>worldview can conceive of anything except an alternative worldview”, or
>something to that effect………djc
>Don Cunningham
>Indiana University
>From: Steve Gabosch []
>Sent: Tuesday, April 27, 2004 3:32 PM
>Subject: Re: dualisms
>My own private hell - I like this method of self-disclosure Don introduces
>- is to avoid the pitfalls of mechanical reasoning and stay on track
>(sometimes just try to get on track at all) using dialectical
>reasoning. This creates just the opposite approach to dualisms and the
>"trap of oppositional thinking" than the approach Don and Peter speak
>about. I find myself not trying to avoid, but rather, trying to embrace
>oppositions and dualisms. This sounds like the point Peter makes
>referring to Knoblauch, who I would like to learn more about (along with
>Jim Garrison, who Don mentions, Nystrand, etc. All in due time!).
>In trying to transcend mechanical thinking, I find myself dealing with the
>problem of not thinking in terms of oppositions clearly enough - not
>dialectically enough. The problem with mechanical thinking is not that it
>does not produce the notion of or does not have a way of processing
>oppositions - it most certainly does - it is that it usually picks the
>wrong oppositions and then treats their development in a linear,
>mechanical way.
>What I mean by "wrong" oppositions is that every developmental process -
>every system, which is a "unity" (tricky word) of contradictory
>developmental processes - is having its own unique war between its
>elements and with its wholeness. It is in constant motion, development,
>evolution and negation. The trick for me is to understand that system or
>process (e.g. a human activity) in terms of its actuality, its
>concreteness, its own development. Conceptualizations of *abstract*
>mechanical oppositions are often needed to get one started in deciphering
>some process, but they need to be shed as the *concrete* oppositions are
>revealed. This is the notion of the ascension from the abstract to the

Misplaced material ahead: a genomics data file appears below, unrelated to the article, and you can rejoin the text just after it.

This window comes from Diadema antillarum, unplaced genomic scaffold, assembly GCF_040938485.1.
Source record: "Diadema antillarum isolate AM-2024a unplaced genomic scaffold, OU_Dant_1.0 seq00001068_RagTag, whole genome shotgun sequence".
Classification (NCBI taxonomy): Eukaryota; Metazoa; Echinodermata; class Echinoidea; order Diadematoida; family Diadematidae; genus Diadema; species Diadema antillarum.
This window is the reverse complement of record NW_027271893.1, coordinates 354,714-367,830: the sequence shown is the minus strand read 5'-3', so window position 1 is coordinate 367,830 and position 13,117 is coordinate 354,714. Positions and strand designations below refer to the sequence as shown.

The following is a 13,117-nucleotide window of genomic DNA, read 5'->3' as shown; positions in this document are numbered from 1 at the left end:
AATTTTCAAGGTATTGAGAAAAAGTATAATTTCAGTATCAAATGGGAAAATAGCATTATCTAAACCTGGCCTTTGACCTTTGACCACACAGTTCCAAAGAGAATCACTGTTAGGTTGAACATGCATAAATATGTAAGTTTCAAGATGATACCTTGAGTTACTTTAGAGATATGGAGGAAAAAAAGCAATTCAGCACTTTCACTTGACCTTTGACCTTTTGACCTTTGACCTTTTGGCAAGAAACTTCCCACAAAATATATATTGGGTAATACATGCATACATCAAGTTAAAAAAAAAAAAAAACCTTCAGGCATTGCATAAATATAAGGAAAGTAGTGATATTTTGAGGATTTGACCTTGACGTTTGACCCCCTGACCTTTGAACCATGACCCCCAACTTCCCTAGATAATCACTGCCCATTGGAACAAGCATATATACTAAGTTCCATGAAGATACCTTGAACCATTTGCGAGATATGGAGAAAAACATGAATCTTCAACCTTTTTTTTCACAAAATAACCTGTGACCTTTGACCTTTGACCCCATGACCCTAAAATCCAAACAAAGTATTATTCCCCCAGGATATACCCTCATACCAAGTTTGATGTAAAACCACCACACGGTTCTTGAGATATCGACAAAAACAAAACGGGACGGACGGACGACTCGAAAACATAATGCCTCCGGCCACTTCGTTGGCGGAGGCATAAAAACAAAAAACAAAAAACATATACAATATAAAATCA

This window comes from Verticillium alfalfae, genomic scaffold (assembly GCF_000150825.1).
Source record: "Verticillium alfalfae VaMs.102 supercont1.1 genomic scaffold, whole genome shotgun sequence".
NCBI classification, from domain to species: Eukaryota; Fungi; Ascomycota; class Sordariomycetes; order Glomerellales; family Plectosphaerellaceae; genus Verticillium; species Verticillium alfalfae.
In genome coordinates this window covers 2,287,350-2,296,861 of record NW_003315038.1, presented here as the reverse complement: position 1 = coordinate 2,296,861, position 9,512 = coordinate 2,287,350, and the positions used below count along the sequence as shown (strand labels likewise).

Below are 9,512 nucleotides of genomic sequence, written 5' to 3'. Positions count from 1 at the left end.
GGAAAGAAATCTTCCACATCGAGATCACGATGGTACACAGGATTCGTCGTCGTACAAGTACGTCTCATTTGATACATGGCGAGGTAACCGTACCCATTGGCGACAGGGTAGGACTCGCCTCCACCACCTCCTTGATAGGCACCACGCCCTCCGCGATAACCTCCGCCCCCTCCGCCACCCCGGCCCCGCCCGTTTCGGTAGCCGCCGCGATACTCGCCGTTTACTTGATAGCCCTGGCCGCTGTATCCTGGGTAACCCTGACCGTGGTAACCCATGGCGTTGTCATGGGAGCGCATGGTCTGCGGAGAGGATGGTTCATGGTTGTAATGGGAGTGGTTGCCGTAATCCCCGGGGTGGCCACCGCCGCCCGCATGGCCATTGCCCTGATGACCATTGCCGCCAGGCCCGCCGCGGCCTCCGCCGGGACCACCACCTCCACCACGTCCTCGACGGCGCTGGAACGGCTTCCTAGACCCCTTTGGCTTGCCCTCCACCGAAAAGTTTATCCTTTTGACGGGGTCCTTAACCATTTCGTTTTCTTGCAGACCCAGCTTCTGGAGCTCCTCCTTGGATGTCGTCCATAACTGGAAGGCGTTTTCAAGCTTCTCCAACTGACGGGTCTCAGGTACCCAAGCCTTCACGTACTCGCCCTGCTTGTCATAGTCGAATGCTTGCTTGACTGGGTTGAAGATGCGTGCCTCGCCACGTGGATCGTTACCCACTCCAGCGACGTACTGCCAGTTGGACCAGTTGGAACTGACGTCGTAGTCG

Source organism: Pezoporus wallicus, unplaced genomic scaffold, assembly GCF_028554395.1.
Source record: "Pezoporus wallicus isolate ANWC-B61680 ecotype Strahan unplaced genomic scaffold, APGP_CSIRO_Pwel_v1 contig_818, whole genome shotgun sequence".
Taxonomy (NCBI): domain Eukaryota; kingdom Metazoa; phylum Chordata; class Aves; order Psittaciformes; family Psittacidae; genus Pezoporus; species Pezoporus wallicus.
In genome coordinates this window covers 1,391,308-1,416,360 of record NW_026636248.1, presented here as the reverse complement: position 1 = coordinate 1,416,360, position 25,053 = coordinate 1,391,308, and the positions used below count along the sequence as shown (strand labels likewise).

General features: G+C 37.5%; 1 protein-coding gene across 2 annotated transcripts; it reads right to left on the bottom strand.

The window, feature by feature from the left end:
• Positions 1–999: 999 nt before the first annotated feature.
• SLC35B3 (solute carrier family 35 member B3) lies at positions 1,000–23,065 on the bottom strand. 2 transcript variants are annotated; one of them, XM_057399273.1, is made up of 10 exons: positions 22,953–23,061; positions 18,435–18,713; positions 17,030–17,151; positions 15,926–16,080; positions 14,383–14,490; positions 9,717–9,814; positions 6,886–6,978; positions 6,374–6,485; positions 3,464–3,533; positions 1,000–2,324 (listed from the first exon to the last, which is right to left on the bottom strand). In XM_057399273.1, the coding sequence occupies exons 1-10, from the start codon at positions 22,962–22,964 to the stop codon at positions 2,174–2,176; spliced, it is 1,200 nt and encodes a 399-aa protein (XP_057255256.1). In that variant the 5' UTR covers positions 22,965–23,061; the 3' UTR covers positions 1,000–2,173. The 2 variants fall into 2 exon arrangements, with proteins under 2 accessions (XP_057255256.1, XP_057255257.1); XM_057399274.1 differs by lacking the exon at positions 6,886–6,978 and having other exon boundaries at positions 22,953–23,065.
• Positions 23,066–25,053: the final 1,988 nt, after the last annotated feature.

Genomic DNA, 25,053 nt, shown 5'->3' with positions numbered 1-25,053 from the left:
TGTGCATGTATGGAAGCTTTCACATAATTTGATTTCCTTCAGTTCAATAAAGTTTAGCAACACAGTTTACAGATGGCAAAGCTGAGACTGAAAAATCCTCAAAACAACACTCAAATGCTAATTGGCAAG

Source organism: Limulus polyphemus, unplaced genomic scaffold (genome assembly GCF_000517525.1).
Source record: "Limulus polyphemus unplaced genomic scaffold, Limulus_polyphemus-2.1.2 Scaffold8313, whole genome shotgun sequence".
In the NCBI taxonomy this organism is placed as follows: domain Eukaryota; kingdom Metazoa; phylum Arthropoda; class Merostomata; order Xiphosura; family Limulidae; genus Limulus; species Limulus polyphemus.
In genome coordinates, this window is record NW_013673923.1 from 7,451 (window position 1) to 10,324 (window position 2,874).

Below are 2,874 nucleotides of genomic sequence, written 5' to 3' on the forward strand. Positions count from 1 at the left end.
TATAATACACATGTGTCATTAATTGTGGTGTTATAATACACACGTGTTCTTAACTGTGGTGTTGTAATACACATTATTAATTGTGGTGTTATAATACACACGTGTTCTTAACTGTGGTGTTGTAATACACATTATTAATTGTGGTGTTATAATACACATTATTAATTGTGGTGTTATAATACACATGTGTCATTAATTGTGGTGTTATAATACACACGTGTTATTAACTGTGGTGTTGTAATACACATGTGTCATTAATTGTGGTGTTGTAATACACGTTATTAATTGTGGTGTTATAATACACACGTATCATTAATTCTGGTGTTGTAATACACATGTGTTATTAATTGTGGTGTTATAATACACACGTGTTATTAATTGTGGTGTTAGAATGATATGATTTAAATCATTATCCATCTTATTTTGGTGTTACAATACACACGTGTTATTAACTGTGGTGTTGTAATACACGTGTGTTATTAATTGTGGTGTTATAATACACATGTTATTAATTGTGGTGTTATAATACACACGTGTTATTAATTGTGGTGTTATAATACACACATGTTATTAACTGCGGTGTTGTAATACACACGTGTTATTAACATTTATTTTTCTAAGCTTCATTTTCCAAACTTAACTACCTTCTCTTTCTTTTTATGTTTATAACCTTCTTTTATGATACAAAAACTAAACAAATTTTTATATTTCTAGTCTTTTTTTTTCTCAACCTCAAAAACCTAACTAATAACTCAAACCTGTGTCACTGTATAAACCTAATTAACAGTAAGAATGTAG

>concrete. To do so, one needs to work at "thinking" dialectically because
>(and this is my dialectical materialist ontology speaking here), whatever
>the object of study is, it is "developing" dialectically. Scientific
>thinking then becomes the challenge of trying to reflect actual processes
>in our cognitive activities.
>Since human consciousness must always lag behind reality, it can never
>fully close this gap, (and can sometimes get very, very far away from
>it). Therein lies what I see as a core dynamic of what it means to be
>human - our continual struggle to rediscover ourselves and how we think,
>perpetual features of our species trying to understand and work with reality.
>- Steve
>At 11:45 AM 4/27/2004 -0400, you wrote:
>For a class I'm teaching we read Nystrand, Greene, & Weimelt (1993), Where
>did Composition Studies Come From: An Intellectual History. Written
>Communication, 10(3), 267-333. It includes the following:
>We recognize a basic irony in our use of such categories to characterize
>the evolving schools of thought that have constituted the field, despite
>our contention that much is to be lost when we begin to see these as
>historically isolated, fixed "entities," rather than as related
>tendencies. Yet as Knoblauch (1988) points out, the stipulation of
>"difference" among competing classes is the fundamental ground of
>dialectic inquiry. In other words, what might be regarded as "the trap of
>oppositional thinking" is also the very quality of dialectic that moves us
>toward enriched understandings and interpretive resolutions. (pp. 273-4)
>I found my reading of this to be propitious because, like (I think) Don, I
>try to avoid dichotomies and binaries in my own thinking and writing, yet
>find myself parsing ideas categorically. Nystrand's observation regarding
>dialectic inquiry helps me see the value of such categorizations when they
>are used to promote synthesis rather than to divide the world into
>polarities (which perhaps I've just done).
>At 10:31 AM 4/27/2004, you wrote:
>Hi Steve. My own private hell is trying to avoid (or at least recognize
>when I am using) dualisms: inside/outside; knowledge/knower;
>subject/object; self/other; subjective/objective. For example, some folk
>talk about the ZPD as being a characteristic of an individual (i.e., we
>work with the student in his ZPD). Our job is to get in there and fix
>things up, a kind of “Cool Hand Luke” approach where we get his mind
>right. Other talk about the ZPD as occurring between individuals,
>dynamically created in interaction, but often retaining the directionality
>of transmission that Victor talks about in his post. These two correspond
>nicely to what self action (acting as individuals) and interaction (acting